The rise of online interactions is both a platform and a "trigger for behaviour" as the time between a comment and the reaction has shortened, says Dr Janil, who chairs OnePeople.Sg, the national body focused on promoting racial and religious harmony.

"So there will always be a need to remind ourselves and our children about the need for tolerance and understanding. To go further towards through (to) harmony and not stop at tolerance," he adds.

Meanwhile, humanities lecturer Nazry Bahrawi of the Singapore University of Technology and Design also sees fault lines increasingly being drawn along sociopolitical orientations - such as over greater acceptance of homosexuality.

With all these issues in mind, Singapore cannot be lulled into a false sense of security given its relative state of harmony today.

"Our stability and harmony cannot be founded on the shallow foundations of tolerance," Prof Tan says. "We really need to go beyond tolerance and forbearance to seek genuine understanding, recognition, and protection of the diversity that is an integral part of Singapore."

Nonetheless, Singapore's move to sign the United Nations convention to eliminate all forms of racial discrimination is significant, and will boost Singapore's standing in the international community.

There may be some policies on race that could be deemed by others as at odds with this commitment - but the Government also has the opportunity to make known its position on these areas, and make the point that they have the overall aim of preserving racial harmony.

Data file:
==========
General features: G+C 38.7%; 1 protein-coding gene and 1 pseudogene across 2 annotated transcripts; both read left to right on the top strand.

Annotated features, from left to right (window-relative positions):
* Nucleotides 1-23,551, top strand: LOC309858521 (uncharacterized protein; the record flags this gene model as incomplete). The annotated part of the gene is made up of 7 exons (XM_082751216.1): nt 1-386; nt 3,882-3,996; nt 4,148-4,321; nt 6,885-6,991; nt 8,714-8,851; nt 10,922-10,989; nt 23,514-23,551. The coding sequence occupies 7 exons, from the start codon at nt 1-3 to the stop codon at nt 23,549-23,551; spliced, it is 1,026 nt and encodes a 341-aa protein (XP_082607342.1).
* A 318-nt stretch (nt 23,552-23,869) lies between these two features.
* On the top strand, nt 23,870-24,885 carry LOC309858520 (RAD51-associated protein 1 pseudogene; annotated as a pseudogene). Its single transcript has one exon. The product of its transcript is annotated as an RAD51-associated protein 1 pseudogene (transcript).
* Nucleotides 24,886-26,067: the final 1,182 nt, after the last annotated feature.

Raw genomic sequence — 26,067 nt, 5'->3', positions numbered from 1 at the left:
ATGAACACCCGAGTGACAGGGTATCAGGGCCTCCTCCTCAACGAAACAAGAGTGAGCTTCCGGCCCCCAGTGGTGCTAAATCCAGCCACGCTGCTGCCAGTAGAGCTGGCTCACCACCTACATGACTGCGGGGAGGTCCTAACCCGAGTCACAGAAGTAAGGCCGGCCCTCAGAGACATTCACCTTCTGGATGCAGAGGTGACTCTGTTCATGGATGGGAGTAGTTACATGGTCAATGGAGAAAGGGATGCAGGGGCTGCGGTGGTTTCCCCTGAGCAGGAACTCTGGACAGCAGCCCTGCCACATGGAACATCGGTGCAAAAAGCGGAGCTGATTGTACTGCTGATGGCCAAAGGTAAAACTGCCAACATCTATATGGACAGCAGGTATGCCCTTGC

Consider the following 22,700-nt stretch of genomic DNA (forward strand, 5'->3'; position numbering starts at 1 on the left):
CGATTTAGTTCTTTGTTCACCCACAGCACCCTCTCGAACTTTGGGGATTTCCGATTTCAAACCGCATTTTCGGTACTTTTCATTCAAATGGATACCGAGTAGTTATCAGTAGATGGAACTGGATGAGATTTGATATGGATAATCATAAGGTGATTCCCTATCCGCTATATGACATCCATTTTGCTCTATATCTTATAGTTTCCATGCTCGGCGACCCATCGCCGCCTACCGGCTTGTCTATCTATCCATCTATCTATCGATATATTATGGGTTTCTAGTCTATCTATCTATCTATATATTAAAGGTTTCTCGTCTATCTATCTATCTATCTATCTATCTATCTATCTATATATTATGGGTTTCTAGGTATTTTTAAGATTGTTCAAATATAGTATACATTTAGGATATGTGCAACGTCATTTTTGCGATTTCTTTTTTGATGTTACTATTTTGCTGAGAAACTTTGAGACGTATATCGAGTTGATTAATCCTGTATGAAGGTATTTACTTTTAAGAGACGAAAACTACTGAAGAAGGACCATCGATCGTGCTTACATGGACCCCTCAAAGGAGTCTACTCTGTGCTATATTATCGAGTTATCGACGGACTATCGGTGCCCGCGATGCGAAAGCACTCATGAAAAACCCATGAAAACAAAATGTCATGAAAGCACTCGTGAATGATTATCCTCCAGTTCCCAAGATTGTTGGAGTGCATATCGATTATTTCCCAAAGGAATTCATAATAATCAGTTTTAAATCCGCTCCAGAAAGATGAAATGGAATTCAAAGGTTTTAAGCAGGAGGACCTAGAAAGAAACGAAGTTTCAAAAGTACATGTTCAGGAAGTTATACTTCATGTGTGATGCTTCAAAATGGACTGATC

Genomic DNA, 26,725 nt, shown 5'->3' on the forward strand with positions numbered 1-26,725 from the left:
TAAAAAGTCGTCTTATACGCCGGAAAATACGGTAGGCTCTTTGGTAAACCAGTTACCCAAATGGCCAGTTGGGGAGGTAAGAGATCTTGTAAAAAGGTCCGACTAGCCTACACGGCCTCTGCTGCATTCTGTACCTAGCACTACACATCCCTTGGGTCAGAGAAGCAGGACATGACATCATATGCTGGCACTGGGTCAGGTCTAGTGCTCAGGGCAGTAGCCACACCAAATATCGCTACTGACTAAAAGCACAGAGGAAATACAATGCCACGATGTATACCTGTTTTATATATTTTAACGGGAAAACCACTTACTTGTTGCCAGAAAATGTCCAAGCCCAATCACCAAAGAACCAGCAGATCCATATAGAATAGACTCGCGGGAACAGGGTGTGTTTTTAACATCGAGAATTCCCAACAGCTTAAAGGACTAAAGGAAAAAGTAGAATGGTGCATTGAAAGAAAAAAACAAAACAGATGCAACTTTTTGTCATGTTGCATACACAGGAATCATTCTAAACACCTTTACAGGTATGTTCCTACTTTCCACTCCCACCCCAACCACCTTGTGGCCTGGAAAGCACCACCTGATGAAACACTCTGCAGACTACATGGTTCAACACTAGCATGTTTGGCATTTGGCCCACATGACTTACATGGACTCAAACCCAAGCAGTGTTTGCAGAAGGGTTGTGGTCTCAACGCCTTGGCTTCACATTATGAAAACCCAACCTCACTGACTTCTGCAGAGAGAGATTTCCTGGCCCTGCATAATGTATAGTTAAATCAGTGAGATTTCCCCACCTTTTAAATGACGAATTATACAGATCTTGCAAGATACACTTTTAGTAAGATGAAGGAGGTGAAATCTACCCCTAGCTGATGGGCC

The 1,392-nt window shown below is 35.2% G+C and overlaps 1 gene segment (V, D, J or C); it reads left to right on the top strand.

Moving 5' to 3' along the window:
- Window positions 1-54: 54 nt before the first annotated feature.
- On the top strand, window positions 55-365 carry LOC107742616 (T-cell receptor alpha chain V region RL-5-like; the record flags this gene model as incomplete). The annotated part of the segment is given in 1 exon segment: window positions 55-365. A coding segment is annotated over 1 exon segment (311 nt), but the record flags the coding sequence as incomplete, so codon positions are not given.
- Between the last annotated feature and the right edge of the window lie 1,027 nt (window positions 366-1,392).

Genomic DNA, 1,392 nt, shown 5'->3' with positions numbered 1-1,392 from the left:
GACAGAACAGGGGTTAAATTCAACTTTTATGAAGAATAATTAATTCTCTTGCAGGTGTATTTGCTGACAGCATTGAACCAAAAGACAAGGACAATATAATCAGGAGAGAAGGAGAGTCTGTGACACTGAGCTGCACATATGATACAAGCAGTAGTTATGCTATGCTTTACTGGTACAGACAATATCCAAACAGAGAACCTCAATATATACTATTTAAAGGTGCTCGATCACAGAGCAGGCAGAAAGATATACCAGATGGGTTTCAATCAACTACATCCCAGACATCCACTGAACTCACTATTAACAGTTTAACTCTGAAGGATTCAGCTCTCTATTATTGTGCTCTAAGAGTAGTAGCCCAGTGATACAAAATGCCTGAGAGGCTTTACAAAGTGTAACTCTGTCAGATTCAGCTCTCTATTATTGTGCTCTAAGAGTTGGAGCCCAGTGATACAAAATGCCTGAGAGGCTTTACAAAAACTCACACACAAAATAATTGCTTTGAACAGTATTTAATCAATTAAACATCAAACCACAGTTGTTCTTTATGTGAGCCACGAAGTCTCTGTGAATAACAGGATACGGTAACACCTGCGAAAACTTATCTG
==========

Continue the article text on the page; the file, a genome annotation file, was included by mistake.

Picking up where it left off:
As Speaker of Parliament Halimah Yacob said last month: "The signing of this convention attests to our confidence and the strength of our race relations here, as member states signing this convention will have to submit reports regularly and be subject to UN scrutiny.

"We are already practising the principles enunciated under the convention, so signing it is a logical step."

But addressing matters of race, and tackling discrimination, cannot be about the authorities alone, even though they play a key role.

Mr Baey Yam Keng, Parliamentary Secretary for Culture, Community and Youth, tells Insight: "We recognise the need to continually review and adjust our policies, in consultation with the community, if changes are warranted."

"We would like to call on every Singaporean to do his part, too, to strengthen racial harmony and combat racial discrimination. Together, we can ensure that racial discrimination will have no place in Singapore; and that our future generations will value and respect diversity."


This article was first published on November 8, 2015.